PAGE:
5. To avoid any confusion and amalgamation, I will focus exclusively on children’s access to pornographic material (namely, material of a sexual nature portraying adults), even if exposure to child sexual abuse materialNote is certainly an issue of serious concern, along with sexual content which is self-generated by children themselves. This has been duly acknowledged by the Committee of the Parties to the Convention on the Protection of Children against Sexual Exploitation and Sexual Abuse (Lanzarote Committee), which focuses its latest monitoring round on addressing the challenges raised by child self-generated sexual images and/or videos.Note In my view, such topics deserve the Assembly’s consideration in separate reports.
6. It might also be worth noting that the subject of pornography as such is complex and controversial. Some people feel that commodifying the human body via the production and dissemination of adult content constitutes a deprivation of human dignity and is immoral, and that exposure to pornography has a substantial negative impact on the mental and physical well-being of the users. Others feel that sexuality is an essential part of human life, and that adult content will always be in demand, and can have positive impacts, and that driving the pornographic industry underground would prompt dangerous working conditions for sex workers and the propagation of the worst forms of pornography. While this issue certainly deserves public debate and policy action, it is largely outside the scope of this report. Furthermore, gender aspects and human rights implications of pornography have already been the focus of a report by Mr Frank Heinrich (Germany, NR) presented to the Assembly in November 2021.Note

3 The root cause: easy and anonymous access to pornographic content

7. In recent decades, widespread digitalisation has helped to connect people across the globe, but it has also made it easier for children to access pornographic content. Nowadays, there are a growing number of children who own smartphones or other internet-connected devices and who have personal social media accounts.Note Pop-up adverts are the most common source of pornographic content that reaches children aged 13-14.Note Other common routes for accessing pornographic content include video and photo-sharing sites or social media sites. Insufficient regulation of the online environment enables dissemination of pornography via the “Triple-A Engine: accessible, affordable, and anonymous.” Furthermore, the sheer amount of new content uploaded every minute makes it virtually impossible to moderate pornography online.Note
8. The British Board of Film Classification believes that there are “1.4 million reasons to act” – as this is the number of children who see pornography in the United Kingdom each month. Most children say that they accidentally stumbled on it and were not expecting to see pornography. Most parents would like to see age verification introduced for these websites and a majority of children would like to be protected from adult content online.Note In France, over 82 % of adolescents have seen pornographic content. At the age 12, 1 out of 3 children has seen pornography. The smartphone is the medium most used by young people to watch pornographic videos, and two thirds of children under 12 own a smartphone.Note To address this concern, the French Government has launched a campaign “I protect my child”, which includes a public awareness videoclipNote and an online information platform for parents, with useful guidance and resources.Note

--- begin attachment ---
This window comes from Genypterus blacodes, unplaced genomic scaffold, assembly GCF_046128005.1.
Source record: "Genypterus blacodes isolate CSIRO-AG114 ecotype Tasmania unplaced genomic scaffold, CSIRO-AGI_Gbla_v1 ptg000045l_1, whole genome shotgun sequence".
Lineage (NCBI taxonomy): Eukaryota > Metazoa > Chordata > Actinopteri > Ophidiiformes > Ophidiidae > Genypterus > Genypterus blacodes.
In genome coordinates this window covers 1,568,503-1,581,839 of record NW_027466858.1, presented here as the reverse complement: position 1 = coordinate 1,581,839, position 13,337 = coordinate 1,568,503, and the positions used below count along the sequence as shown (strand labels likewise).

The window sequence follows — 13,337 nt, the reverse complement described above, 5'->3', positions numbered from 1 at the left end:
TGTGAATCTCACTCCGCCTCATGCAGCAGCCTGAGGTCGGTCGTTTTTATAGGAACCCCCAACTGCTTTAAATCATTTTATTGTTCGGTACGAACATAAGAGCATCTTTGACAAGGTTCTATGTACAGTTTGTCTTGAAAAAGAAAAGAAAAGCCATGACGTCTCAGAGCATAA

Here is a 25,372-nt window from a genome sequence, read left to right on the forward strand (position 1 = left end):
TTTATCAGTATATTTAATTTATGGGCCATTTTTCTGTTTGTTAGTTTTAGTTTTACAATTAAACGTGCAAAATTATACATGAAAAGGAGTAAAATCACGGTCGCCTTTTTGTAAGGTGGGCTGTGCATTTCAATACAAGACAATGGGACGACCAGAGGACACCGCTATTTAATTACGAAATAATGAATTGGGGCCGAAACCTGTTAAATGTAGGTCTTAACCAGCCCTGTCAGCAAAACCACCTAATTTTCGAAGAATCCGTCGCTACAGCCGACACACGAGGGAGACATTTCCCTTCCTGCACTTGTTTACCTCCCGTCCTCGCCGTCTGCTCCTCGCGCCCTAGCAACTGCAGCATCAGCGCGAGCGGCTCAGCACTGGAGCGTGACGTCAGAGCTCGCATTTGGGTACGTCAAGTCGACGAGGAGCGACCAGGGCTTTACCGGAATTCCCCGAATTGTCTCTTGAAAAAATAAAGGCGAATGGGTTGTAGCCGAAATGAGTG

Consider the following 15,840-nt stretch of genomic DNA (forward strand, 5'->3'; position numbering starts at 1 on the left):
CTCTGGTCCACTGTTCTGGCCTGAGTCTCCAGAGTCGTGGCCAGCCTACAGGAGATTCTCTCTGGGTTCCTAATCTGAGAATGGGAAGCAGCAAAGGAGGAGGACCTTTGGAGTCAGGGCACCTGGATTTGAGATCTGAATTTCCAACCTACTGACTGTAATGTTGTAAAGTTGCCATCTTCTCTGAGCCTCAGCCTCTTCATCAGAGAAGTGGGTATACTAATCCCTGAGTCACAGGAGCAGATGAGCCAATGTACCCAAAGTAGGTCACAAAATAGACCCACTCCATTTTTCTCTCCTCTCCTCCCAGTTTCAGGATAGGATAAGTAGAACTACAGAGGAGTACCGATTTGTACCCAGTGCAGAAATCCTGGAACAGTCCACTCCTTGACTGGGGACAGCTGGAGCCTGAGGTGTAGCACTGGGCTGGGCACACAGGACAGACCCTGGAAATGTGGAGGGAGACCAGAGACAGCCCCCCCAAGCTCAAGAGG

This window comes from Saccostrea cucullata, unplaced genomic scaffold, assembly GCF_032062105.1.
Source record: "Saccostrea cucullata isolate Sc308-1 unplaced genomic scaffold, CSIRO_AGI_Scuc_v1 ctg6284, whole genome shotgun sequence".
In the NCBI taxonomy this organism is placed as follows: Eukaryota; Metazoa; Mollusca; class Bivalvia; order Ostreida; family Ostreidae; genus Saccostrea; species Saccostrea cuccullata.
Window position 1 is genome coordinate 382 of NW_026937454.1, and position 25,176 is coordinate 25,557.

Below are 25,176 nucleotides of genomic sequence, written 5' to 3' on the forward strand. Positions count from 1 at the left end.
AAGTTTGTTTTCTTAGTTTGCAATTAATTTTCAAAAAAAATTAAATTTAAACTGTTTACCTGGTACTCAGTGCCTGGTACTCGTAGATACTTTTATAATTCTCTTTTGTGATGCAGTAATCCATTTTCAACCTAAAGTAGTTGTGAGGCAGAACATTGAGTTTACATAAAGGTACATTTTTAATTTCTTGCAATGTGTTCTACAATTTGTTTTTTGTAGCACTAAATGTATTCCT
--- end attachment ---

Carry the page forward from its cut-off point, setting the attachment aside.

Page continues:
9. The issue of children’s exposure to pornographic content needs to be considered in the wider context of the sexualisation of popular culture.Note Today, children are inundated with explicit sexual images in films, television, commercials, music videos, books and mangas, magazines and games. The boundaries of what is considered acceptable are continuously being stretched and views on how to deal with this issue are highly polarised. There are instances of adolescents’ magazines presenting sexual work as an employment like any otherNote and mainstream media presenting pornography as a highly lucrative and socially acceptable source of income.Note
10. In the context of the Covid-19 pandemic, screen times have increased, supervision decreased and comfort seeking behaviour has often led children to accessing and sharing sexually explicit content. The website PornHub reported that pornography viewing increased by up to 24% in 2020. While most of the viewers are adults, not all of them are. With the average age of first exposure to pornography at 11 years old, parents are increasingly concerned and in need of clear and practical guidance.Note As with many other social scourges, the pandemic has laid bare pre-existing problems.

4 Impact of exposure to pornographic content on the well-being of children

11. As experts routinely point out, we are living an unprecedented experiment. Never before have children been exposed to as much pornographic content as they are today. The impact of this experiment is yet to be fully seen and understood. Nevertheless, this issue is increasingly raised in mainstream media, and by public figures and celebrities. “Parents urged to talk to children as young as nine about online porn” reads an article headline of the UK Guardian news site.Note Billie Eilish, an American pop singer, has recently stated that being exposed to pornography at the age of 11 “destroyed” her brain and gave her nightmares.Note Furthermore, a substantial body of scientific evidence of the consequences of the impact of such exposure is emerging.